Food waste is a huge problem for many families in America. The American Journal of Agricultural Economics estimates that the average household throws away 32% of the food that it buys.
That’s about $1,500 down the drain each year for families of four, according to the U.S. Department of Agriculture. That’s not to mention the larger problem that much of that wasted food ends up in landfills and contributes to harmful methane emissions.
You can cut down on your food waste by thinking more carefully about what groceries you will realistically use each week before you buy them.
Another useful strategy is keeping a log of the food thrown in the trash. The idea here is that once you see exactly how much food you waste each week and assign a cost estimate, you might be less likely in the future to waste even more.
Check out this printable food waste log created by the team at Wikibuy. Print out a copy each week and tack it to your refrigerator or the inside of your pantry to keep yourself mindful of your food waste.
Another strategy for reducing food waste is knowing how to store your food to keep it fresh for the maximum amount of time possible. For example, rinsing berries in a dilute vinegar solution before storing them in your refrigerator can go a long way toward extending their shelf life.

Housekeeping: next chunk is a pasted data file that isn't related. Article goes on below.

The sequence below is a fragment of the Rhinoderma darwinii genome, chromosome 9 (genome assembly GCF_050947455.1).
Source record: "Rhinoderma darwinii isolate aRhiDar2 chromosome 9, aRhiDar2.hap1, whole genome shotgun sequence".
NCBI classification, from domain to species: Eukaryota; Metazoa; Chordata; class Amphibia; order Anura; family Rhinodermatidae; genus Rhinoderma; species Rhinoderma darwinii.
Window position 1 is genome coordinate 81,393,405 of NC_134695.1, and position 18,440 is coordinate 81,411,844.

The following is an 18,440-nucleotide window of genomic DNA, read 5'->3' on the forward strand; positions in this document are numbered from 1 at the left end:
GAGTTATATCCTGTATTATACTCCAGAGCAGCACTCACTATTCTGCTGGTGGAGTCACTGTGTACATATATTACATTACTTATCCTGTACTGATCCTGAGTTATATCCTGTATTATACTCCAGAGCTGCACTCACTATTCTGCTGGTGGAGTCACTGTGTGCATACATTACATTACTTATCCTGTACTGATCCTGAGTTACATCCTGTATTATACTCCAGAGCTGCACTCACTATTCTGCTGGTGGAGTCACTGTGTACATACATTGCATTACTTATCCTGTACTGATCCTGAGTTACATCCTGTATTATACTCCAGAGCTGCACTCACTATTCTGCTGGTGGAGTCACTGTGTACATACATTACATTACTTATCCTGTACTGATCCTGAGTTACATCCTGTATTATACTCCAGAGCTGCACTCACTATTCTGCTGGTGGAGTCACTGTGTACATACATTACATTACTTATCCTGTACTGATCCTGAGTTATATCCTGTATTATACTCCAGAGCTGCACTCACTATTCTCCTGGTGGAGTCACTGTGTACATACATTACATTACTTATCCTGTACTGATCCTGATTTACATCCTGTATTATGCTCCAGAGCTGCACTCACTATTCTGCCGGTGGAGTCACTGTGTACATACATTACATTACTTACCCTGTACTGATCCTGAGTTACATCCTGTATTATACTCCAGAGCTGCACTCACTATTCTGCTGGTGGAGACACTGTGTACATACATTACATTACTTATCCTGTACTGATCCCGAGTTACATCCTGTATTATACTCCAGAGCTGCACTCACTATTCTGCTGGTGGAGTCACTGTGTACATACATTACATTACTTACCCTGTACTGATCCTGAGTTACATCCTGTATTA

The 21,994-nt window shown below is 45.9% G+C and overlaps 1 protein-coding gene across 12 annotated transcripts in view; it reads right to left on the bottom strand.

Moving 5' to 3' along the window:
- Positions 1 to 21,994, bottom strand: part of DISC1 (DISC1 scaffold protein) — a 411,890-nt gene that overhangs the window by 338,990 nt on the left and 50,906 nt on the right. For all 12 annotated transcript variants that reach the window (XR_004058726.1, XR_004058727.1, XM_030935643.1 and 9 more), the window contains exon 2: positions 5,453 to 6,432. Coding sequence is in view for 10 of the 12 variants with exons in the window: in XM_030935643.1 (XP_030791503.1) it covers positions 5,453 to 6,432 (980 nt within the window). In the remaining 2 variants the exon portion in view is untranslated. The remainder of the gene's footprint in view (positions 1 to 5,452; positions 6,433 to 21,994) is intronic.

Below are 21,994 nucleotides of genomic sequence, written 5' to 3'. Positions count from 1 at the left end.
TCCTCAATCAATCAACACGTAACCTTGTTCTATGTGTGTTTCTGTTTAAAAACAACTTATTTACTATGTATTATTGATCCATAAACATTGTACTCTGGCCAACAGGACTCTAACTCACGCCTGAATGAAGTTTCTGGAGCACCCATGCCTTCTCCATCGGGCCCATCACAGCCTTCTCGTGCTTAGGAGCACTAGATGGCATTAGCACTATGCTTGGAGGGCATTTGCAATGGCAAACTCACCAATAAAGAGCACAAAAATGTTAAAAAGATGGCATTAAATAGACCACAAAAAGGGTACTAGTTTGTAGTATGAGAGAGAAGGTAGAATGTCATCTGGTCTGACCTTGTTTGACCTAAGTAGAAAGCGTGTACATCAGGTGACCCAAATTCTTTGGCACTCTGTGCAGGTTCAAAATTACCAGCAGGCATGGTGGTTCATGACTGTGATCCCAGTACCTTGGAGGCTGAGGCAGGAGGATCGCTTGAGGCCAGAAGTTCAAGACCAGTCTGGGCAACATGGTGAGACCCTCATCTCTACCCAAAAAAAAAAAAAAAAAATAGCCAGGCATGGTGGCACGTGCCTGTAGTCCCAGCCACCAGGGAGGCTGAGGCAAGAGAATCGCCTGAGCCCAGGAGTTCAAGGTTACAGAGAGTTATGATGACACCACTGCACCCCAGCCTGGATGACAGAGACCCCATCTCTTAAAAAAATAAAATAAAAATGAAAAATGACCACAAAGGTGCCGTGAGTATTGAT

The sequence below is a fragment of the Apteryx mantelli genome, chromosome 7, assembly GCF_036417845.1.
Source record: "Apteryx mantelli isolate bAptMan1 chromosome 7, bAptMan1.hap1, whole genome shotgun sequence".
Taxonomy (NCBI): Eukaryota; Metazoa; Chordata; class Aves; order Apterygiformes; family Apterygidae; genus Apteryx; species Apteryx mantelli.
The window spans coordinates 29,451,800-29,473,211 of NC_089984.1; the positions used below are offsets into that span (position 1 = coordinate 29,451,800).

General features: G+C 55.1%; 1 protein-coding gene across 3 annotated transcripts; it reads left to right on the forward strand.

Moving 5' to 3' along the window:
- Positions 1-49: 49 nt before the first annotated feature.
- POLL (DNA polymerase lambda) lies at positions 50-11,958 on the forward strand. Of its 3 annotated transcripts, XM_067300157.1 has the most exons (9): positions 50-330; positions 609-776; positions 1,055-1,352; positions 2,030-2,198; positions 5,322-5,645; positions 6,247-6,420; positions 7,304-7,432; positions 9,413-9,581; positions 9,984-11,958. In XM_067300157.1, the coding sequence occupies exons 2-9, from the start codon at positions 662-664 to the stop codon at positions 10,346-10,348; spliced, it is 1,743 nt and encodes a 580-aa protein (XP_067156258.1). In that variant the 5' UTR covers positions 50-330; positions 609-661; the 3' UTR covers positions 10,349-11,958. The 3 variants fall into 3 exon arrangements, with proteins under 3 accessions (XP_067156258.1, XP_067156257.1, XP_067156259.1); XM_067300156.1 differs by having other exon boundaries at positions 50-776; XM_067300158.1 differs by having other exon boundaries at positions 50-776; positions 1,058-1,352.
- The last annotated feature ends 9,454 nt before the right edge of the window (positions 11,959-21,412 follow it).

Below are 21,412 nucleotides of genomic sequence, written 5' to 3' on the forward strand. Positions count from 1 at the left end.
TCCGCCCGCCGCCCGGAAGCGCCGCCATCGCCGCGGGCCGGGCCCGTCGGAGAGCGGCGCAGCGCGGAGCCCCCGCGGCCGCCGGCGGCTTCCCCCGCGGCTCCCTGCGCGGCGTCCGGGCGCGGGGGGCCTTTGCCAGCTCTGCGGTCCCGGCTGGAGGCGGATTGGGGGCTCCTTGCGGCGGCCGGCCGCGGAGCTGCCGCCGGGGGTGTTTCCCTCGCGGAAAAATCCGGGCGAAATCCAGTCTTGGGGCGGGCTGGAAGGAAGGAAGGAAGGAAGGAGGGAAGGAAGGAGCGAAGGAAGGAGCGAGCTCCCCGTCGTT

Explore helpful tips, like cutting the stems off of pineapples and storing them upside down in your refrigerator or wrapping cheese in parchment paper instead of foil or plastic wrap, with this food saver cheat sheet.
Finally, you should familiarize yourself with the reasoning behind “best if used by,” “sell by,” “freeze by” and similar dates on popular products. With the exception of infant formula, these dates are only guidelines, not federal requirements.
In fact, many products like applesauce, hard cheese and yogurt stay fresh beyond their listed “best by” dates. Pin this guide to your refrigerator or your pantry and give your foods a second date.